Music review: Waltzing Dudamel plays the glock at the Hollywood Bowl
Apparently Gustavo Dudamel figured he could waltz through the final night of his two week-stint that opened the Los Angeles Philharmonic’s Hollywood Bowl season. “Dudamel Conducts Strauss” was the title of Thursday's program. The evening was to have been devoted mainly to Johann Strauss Jr., along with waltzes from Richard Strauss’ “Der Rosenkavalier” and Bruch’s Violin Concerto with Pinchas Zukerman as soloist.
Somewhere along the line, Dudamel changed his mind. He began the program, as originally planned, with the Overture to “Die Fledermaus” and ended with “On the Beautiful Blue Danube.” But perhaps not wanting this to seem too much like New Years’ Eve in July, out was most of the Strauss, replaced by Enescu’s Romanian Rhapsody No. 1 and Liszt’s Hungarian Rhapsody No. 2.
It was still a lighthearted finish to follow Dudamel’s earlier Bowl concerts, Russian and Mozart nights and his concert performance of Puccini’s “Turandot.” And although Thursday’s crowd-pleasing program wouldn’t have startled a Boston Pops audience in 1957, the attendance of 8,209, while impressive for a weeknight classical program, was actually around 1,000 fewer for Dudamel’s other heavier Bowl nights.
That said, this was quite a show. Dudamel joked to the audience about how some of these pieces have become classical music clichés, sold as best-loved tunes. But the virtuoso demands in something like Liszt’s Hungarian Rhapsody is, he noted, really hard. And Dudamel likes nothing better than making what is really hard look not only easy but fabulous fun.
But he also worked off the calories. His “Fledermaus” was flexible and in many sections scintillatingly fast. It was full of moves that seemed as much sexy tango as waltz. And the instrumental details popped out with marvelous immediacy.
Those qualities, as well as Dudamel’s dancer-like ability to take great pauses and organically pick up the tempo in a way that practically lifts a listener off his seat, served Romanian and Hungarian rhapsodizing just fine as well. Maybe even too well. A little of this goes a long way, and while Dudamel never went overboard, he will have to be careful that he doesn’t create his own clichés.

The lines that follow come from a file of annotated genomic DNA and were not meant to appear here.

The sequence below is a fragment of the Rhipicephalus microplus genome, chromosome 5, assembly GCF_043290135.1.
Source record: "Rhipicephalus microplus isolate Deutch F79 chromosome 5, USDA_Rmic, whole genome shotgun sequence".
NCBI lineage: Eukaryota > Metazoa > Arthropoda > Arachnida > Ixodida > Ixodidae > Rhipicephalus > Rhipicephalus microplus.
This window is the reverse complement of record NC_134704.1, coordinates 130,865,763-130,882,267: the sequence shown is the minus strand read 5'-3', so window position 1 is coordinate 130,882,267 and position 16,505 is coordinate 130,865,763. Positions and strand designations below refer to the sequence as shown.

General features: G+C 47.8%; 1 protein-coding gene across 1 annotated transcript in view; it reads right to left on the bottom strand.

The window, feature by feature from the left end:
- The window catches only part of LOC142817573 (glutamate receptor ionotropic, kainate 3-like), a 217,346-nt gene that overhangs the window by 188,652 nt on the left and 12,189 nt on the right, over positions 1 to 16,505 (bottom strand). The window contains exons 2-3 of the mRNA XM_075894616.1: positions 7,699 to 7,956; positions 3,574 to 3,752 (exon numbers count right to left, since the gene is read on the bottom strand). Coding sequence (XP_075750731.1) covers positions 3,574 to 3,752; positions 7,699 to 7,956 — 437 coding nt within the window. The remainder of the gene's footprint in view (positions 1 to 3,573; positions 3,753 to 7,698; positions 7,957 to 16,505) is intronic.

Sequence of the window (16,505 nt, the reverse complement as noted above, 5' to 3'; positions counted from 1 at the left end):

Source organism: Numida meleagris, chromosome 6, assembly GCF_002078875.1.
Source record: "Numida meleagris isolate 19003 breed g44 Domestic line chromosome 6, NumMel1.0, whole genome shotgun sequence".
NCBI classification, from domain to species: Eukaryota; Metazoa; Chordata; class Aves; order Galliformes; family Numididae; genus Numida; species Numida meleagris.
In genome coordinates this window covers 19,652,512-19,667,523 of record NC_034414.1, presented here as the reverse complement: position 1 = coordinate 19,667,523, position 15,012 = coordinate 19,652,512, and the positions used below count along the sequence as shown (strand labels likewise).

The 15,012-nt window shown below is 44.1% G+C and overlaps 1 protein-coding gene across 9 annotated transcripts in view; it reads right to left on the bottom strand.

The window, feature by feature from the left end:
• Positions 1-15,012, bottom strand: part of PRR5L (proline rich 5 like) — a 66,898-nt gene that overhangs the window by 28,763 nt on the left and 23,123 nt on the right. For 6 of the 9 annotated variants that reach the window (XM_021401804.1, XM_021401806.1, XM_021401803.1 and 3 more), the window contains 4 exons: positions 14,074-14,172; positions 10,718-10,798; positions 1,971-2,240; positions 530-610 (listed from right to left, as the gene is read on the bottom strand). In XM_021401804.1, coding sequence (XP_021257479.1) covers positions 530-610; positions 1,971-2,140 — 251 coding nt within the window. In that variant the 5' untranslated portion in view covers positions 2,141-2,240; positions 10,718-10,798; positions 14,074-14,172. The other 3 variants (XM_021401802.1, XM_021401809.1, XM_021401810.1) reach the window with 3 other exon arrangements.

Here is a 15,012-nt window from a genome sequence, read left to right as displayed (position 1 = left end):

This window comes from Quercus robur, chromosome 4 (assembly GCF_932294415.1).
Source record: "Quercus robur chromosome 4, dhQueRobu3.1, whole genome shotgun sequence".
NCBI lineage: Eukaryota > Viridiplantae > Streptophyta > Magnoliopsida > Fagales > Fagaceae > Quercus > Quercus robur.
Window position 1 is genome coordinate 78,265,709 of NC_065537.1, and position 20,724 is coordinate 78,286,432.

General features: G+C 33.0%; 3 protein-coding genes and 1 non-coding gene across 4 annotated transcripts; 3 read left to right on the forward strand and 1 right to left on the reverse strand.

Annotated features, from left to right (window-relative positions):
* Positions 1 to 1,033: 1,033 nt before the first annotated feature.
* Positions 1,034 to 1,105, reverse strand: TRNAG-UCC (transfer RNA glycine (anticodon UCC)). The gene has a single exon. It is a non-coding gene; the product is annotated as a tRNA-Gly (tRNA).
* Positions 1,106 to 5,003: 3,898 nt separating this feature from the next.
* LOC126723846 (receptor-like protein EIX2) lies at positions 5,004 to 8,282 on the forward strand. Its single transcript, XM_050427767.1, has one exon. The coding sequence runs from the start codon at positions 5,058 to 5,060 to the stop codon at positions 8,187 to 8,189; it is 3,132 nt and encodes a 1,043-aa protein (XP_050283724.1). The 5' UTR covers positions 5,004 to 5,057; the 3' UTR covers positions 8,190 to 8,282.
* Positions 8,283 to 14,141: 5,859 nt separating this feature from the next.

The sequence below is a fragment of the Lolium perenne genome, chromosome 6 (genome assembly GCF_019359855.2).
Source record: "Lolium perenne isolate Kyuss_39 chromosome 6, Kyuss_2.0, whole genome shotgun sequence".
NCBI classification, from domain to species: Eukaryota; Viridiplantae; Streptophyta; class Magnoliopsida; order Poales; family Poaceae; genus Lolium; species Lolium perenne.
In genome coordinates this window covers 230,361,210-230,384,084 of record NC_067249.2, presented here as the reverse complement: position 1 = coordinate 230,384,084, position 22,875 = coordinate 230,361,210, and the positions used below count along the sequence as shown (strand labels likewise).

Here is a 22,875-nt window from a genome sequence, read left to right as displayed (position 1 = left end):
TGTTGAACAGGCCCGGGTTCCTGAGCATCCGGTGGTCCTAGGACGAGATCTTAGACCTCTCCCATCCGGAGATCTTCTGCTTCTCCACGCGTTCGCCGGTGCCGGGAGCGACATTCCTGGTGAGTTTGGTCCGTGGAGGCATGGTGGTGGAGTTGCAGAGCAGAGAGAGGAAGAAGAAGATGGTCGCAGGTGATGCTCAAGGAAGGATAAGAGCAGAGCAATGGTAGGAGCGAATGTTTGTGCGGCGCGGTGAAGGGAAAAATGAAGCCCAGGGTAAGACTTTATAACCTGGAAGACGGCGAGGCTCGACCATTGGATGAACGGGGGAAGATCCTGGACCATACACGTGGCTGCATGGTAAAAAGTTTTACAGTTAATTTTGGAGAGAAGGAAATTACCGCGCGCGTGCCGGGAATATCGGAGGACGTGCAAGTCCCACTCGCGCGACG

These were also fabulous performances by the L.A. Philharmonic. By keeping the orchestra on its, so to speak, toes –- and the many small solo passages were, each, a mini-pleasure –- there was a brilliance and sheen that asked each piece to be re-evaluated as fresh and vital music, as music for now. That is something that would have startled a Boston Pops audience of 1957. It can't be long before the Vienna Philharmonic puts Dudamel on the podium for one its New Year's Eve bashes.
Zukerman also has a reputation these days of waltzing, and not in the best sense of the word, through blockbuster concertos. This time, on his first appearance with the L.A. Philharmonic in a decade, he didn’t. He gave a masterful account of the Bruch. And if there was a slight bit of intonation uncertainty in fast passages, there was nothing uncertain about where they were heading.
This was a remarkably driven performance, remarkable because Zukerman could be both expansive, which Bruch’s Romantic vehicle demands, yet utterly focused and determined. His tone was tight, and in the last movement he sometimes seemed, like a Tour de France veteran on a beyond-category mountain, saving himself for a big finish. But he took in the scenery and let Dudamel do the big rhapsodizing with the orchestra.
A surprise encore was the “Pizzicato Polka,” with Dudamel delightedly playing the glockenspiel interjections himself. Don’t let this get around to other orchestras in America, but the L.A. Philharmonic players, smiling and even laughing, looked like they were having a ball.
-- Mark Swed
Photos: top, Gustavo Dudamel conducting and playing the glockenspiel in "Pizzicato Polka"; bottom, violinist Pinchas Zukerman with Dudamel. Credit: Lawrence K. Ho / Los Angeles Times